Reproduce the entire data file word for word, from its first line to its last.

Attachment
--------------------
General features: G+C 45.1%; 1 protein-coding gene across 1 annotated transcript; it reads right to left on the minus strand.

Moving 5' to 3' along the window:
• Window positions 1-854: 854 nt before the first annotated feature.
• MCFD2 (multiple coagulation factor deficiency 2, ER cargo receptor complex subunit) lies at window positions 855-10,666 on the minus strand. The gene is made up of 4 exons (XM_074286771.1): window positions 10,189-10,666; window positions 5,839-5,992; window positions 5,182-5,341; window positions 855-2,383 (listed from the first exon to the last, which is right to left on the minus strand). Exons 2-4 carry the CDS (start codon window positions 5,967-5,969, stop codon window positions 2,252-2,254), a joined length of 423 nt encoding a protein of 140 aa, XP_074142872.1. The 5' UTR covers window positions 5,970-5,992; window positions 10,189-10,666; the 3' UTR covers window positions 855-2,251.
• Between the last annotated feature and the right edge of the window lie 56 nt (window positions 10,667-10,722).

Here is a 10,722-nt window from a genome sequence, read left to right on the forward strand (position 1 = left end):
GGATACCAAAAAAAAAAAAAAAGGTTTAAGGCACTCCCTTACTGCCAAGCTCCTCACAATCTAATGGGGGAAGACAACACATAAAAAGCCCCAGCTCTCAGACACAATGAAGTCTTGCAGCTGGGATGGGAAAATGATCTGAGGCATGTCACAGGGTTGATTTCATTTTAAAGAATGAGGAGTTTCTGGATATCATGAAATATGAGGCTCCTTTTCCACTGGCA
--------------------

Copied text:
General features: G+C 45.1%; 1 protein-coding gene across 1 annotated transcript; it reads right to left on the minus strand.

Moving 5' to 3' along the window:
• Window positions 1-854: 854 nt before the first annotated feature.
• MCFD2 (multiple coagulation factor deficiency 2, ER cargo receptor complex subunit) lies at window positions 855-10,666 on the minus strand. The gene is made up of 4 exons (XM_074286771.1): window positions 10,189-10,666; window positions 5,839-5,992; window positions 5,182-5,341; window positions 855-2,383 (listed from the first exon to the last, which is right to left on the minus strand). Exons 2-4 carry the CDS (start codon window positions 5,967-5,969, stop codon window positions 2,252-2,254), a joined length of 423 nt encoding a protein of 140 aa, XP_074142872.1. The 5' UTR covers window positions 5,970-5,992; window positions 10,189-10,666; the 3' UTR covers window positions 855-2,251.
• Between the last annotated feature and the right edge of the window lie 56 nt (window positions 10,667-10,722).

Here is a 10,722-nt window from a genome sequence, read left to right on the forward strand (position 1 = left end):
GGATACCAAAAAAAAAAAAAAAGGTTTAAGGCACTCCCTTACTGCCAAGCTCCTCACAATCTAATGGGGGAAGACAACACATAAAAAGCCCCAGCTCTCAGACACAATGAAGTCTTGCAGCTGGGATGGGAAAATGATCTGAGGCATGTCACAGGGTTGATTTCATTTTAAAGAATGAGGAGTTTCTGGATATCATGAAATATGAGGCTCCTTTTCCACTGGCA